Egypt

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Should the United States continue to provide economic aid to Egypt?

The Egyptian uprising presents a rare opportunity for the United States to resolve the tension between its strategic priorities in the Middle East and its desire to support democratic change in the region. Washington's past approach to aiding Egypt was based on relations with authoritarian leaders who could be counted on to advance the United States' interests. With the fall of Hosni Mubarak and Egyptian efforts to build a more open political system, a policy based on "authoritarian stability" is no longer possible, and the United States is now forced to alter the way it appropriates and distributes bilateral assistance.

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See more in Egypt; Foreign Aid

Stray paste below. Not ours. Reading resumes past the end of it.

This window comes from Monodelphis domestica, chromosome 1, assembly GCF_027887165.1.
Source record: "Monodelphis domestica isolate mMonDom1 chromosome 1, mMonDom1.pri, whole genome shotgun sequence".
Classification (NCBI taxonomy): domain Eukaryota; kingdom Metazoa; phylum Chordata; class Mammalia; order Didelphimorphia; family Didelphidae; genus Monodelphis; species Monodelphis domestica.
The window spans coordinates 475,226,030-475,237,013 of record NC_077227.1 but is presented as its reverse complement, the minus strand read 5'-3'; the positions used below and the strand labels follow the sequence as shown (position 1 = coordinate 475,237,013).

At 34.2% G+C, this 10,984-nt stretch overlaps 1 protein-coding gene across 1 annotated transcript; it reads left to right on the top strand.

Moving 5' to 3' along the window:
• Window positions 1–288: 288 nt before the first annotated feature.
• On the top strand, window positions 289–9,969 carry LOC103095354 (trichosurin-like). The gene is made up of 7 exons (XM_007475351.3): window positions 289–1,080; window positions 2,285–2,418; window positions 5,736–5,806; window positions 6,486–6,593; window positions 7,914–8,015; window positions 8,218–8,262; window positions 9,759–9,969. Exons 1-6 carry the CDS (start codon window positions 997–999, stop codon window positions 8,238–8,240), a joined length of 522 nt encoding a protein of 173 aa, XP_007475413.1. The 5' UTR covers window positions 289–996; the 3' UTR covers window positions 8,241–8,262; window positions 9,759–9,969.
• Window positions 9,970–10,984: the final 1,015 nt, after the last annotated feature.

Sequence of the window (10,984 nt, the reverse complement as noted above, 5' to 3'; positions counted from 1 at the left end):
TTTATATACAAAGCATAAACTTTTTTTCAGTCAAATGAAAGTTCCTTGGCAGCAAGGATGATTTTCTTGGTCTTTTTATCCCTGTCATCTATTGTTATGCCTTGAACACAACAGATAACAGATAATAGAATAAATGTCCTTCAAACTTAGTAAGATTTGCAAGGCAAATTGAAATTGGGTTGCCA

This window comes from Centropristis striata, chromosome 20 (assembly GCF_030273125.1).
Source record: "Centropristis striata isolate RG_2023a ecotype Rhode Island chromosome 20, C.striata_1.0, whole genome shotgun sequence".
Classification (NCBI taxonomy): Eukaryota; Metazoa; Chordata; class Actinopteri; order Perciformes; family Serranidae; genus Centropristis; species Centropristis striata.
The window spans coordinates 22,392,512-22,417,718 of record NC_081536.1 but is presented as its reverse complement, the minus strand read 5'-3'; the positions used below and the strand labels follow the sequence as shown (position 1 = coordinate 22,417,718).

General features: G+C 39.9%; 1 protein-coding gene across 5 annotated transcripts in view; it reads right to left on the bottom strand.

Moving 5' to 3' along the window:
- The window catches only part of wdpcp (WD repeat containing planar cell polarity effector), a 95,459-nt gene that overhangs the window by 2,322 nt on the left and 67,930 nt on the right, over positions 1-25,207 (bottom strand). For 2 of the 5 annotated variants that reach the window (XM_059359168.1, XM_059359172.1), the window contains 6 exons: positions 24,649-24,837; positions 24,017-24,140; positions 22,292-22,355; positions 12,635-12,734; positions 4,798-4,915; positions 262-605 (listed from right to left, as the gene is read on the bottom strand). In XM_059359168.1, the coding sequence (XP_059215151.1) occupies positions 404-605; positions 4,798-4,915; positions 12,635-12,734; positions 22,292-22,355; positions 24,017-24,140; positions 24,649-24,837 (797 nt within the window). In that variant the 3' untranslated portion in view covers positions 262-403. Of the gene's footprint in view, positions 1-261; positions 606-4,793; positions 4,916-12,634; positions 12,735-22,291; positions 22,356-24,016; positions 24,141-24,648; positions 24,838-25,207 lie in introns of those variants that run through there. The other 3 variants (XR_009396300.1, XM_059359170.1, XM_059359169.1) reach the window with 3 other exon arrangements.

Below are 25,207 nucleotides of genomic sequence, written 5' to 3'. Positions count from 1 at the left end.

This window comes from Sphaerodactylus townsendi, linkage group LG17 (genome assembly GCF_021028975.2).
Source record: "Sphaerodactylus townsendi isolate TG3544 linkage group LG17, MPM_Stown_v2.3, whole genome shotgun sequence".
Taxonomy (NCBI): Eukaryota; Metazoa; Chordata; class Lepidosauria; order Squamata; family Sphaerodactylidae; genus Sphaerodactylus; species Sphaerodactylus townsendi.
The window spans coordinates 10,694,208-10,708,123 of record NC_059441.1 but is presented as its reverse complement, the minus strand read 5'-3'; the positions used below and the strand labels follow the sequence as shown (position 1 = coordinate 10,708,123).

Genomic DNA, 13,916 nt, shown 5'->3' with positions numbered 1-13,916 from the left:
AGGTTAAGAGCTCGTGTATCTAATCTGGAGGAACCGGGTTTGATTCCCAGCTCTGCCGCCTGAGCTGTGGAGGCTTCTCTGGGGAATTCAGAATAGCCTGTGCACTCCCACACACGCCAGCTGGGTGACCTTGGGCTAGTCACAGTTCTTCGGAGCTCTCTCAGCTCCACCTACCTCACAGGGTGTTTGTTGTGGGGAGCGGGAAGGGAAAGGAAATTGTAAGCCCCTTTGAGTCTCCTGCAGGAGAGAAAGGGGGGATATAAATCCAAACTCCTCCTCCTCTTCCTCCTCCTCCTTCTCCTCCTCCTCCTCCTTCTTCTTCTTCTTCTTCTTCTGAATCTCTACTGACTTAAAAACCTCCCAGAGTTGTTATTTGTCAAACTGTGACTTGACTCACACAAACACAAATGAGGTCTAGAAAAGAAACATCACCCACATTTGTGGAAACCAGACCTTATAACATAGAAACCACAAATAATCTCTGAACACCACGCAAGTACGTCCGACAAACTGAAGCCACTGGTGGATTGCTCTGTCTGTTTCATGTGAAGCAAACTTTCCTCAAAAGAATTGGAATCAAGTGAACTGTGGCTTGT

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Egypt Update

Speaker: Steven A. Cook

Steven A. Cook leads a conversation on the current situation in Egypt, including Sisi's influence and the sweeping convictions handed down to Muslim Brotherhood sympathizers, as part of CFR's Religion and Foreign Policy Conference Call series.

See more in Egypt; Religion

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Egypt's Turbulent Transition

Speakers: Michele Dunne and Michael Wahid Hanna
Presider: Isobel Coleman

Michele Dunne, senior associate at the Carnegie Endowment for International Peace, and Michael Wahid Hanna, senior fellow at the Century Foundation, discuss Egypt's turbulent transition, the prospects for stabilization and economic progress in the country, and possible U.S. foreign policy responses toward the ongoing political crisis.

See more in Egypt; Regime Changes

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What to Do About Egypt

Speakers: Thomas Carothers, Daniel C. Kurtzer, and Shibley Telhami
Presider: Richard N. Haass

With the Muslim Brotherhood sidelined for the time being and the military once again firmly in charge, the Egyptian political landscape has settled into a three-way stalemate between the Islamists, secular liberals, and old-guard elites.

See more in Egypt; Organization of Government